Screening for HIV infection and diagnostic testing is a crucial step in the HIV Care Continuum. The transmission rate model shows that people living with undiagnosed HIV account for 49% of HIV infections (Koenig et al., 2016). Although the number of people living with undiagnosed HIV has reduced over the years, it still falls short of the national benchmark goal. Researchers have conducted several national surveys to approximate the number of young U.S. adults who have ever received an HIV test. Although research methodologies varied, the results were consistent. The number of young adults who have undergone HIV testing has been decreasing over the years. By the early 2000s, the number of young adults ever tested reduced from 38% to 34% (Van Handel et al., 2016). Between 2000 and 2010, there was no increase in HIV testing among young adults aged 18 to 24 years (Van Handel et al., 2016). During this timeframe, the HIV infection rates among Black males aged 13 to 24 years attained an all-time high record (Koenig et al., 2016). Between 2011 and 2013, the percentage of young adults who had ever been tested remained unchanged among this population (Van Handel et al., 2016). This statistic highlights the significant decrease in the rate of HIV testing among young adults.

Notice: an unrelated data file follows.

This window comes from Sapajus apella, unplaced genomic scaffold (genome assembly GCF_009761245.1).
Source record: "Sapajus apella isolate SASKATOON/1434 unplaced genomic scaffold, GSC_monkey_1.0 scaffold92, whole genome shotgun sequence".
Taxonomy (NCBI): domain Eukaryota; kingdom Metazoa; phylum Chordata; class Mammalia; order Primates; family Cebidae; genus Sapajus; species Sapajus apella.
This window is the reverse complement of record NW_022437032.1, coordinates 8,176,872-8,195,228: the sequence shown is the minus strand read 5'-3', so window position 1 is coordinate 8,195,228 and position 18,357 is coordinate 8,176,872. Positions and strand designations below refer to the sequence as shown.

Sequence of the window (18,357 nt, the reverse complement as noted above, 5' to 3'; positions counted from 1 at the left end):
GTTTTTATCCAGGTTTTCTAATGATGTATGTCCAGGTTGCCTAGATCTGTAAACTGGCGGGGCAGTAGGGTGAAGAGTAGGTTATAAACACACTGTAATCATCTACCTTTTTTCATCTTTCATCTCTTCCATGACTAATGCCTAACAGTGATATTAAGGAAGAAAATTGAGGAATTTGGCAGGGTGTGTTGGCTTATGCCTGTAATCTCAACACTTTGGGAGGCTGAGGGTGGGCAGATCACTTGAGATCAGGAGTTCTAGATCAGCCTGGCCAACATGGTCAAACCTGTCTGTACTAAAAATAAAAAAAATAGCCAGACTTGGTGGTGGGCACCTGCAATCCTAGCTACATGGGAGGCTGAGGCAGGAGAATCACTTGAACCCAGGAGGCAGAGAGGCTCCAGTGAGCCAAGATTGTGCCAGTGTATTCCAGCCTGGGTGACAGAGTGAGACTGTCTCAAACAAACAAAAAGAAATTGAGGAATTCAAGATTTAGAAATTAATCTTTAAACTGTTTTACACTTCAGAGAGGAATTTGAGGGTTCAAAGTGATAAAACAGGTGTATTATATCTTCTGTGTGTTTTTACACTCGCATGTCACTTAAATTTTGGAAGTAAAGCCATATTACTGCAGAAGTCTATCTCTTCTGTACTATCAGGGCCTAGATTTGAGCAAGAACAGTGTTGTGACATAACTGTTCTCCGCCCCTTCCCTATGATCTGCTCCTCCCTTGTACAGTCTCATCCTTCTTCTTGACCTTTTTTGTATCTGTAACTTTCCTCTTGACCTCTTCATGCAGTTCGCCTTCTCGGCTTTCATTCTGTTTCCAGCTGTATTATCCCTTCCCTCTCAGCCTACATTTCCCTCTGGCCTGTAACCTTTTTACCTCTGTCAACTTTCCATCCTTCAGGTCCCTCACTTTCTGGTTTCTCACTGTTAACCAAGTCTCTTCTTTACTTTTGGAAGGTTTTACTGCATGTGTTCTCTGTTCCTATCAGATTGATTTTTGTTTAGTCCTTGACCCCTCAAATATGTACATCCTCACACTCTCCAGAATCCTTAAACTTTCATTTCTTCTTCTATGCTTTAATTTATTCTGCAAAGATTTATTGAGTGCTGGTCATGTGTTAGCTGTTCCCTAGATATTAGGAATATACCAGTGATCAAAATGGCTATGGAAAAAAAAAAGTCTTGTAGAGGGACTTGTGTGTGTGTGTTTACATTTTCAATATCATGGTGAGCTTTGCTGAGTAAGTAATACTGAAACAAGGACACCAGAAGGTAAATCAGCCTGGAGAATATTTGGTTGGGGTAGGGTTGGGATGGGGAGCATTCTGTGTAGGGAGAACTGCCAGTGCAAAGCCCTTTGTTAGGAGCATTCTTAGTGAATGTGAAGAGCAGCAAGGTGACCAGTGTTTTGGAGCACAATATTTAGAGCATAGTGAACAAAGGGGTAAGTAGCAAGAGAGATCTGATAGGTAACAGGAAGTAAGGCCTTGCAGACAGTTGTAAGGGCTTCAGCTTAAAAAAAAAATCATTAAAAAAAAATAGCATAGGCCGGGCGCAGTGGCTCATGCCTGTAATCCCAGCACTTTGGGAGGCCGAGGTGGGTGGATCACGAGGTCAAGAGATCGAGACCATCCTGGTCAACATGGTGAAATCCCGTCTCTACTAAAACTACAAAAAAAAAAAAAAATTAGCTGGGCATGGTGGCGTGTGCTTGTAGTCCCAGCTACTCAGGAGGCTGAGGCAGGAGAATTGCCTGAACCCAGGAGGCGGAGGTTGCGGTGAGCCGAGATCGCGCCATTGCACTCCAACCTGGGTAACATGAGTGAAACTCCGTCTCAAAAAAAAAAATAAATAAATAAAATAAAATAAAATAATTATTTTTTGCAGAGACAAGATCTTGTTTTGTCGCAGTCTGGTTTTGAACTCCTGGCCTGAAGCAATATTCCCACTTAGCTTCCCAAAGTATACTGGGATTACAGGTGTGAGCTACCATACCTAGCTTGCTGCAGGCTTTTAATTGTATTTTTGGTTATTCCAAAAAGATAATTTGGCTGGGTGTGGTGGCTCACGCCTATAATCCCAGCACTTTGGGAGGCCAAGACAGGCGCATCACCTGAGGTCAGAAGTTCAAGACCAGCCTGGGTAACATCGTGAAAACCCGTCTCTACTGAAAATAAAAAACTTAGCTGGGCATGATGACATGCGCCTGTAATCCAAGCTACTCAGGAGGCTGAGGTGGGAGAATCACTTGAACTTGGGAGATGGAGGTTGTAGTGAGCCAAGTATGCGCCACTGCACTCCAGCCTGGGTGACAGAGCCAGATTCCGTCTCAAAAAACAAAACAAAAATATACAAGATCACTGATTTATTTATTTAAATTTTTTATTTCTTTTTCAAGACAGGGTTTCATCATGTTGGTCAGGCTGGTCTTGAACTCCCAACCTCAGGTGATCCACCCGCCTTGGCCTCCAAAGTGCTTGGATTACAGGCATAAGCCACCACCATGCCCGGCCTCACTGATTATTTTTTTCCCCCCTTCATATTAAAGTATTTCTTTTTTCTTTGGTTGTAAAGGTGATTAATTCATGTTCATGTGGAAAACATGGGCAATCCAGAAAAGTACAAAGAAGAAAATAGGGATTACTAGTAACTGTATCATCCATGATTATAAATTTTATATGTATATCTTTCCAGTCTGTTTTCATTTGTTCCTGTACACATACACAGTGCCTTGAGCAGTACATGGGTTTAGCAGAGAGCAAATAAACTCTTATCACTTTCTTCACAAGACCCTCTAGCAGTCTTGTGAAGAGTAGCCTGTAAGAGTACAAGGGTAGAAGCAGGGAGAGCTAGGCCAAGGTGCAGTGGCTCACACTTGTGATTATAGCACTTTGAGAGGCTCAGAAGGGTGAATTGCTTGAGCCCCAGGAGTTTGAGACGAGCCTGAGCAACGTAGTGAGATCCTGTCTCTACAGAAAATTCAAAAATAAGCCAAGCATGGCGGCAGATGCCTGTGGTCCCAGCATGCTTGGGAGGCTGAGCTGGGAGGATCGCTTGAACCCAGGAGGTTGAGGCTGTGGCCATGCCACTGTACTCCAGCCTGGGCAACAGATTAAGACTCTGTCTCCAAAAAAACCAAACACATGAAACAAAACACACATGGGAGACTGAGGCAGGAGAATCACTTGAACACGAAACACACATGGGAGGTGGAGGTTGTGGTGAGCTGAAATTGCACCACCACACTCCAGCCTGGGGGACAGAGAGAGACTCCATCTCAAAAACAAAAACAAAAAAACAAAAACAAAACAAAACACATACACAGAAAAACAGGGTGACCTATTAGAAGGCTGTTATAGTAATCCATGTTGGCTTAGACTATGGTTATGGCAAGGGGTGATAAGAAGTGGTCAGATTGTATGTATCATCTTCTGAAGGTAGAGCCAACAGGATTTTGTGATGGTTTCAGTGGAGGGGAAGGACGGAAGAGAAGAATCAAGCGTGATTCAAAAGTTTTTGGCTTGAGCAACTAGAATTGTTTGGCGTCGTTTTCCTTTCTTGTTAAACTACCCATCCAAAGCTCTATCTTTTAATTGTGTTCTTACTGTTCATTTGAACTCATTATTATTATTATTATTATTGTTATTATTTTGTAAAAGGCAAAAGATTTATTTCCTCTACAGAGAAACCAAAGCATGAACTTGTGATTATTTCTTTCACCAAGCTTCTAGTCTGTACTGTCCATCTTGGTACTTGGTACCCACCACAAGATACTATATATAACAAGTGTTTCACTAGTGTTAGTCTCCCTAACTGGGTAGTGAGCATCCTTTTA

Although males account for the most significant proportion of the infected population, women report the highest HIV testing. Van Handel et al. (2016) revealed that 27% of sexually active female students reported ever being tested compared to 17% of males. Unfortunately, over the last few years, HIV testing rates have significantly dropped despite the increasing number of HIV testing programs. The percentage of young adults who have never received HIV testing increased from 34% in 2013 to 44% in 2018 (Van Handel et al., 2016). African-American men who have sex with men (MSM) make up approximately less than one percent of the U.S populace but account for 20-25 percent of all new HIV infections countrywide (Matthews et al., 2016). Findings by these researchers support arguments presented by studies reviewed earlier.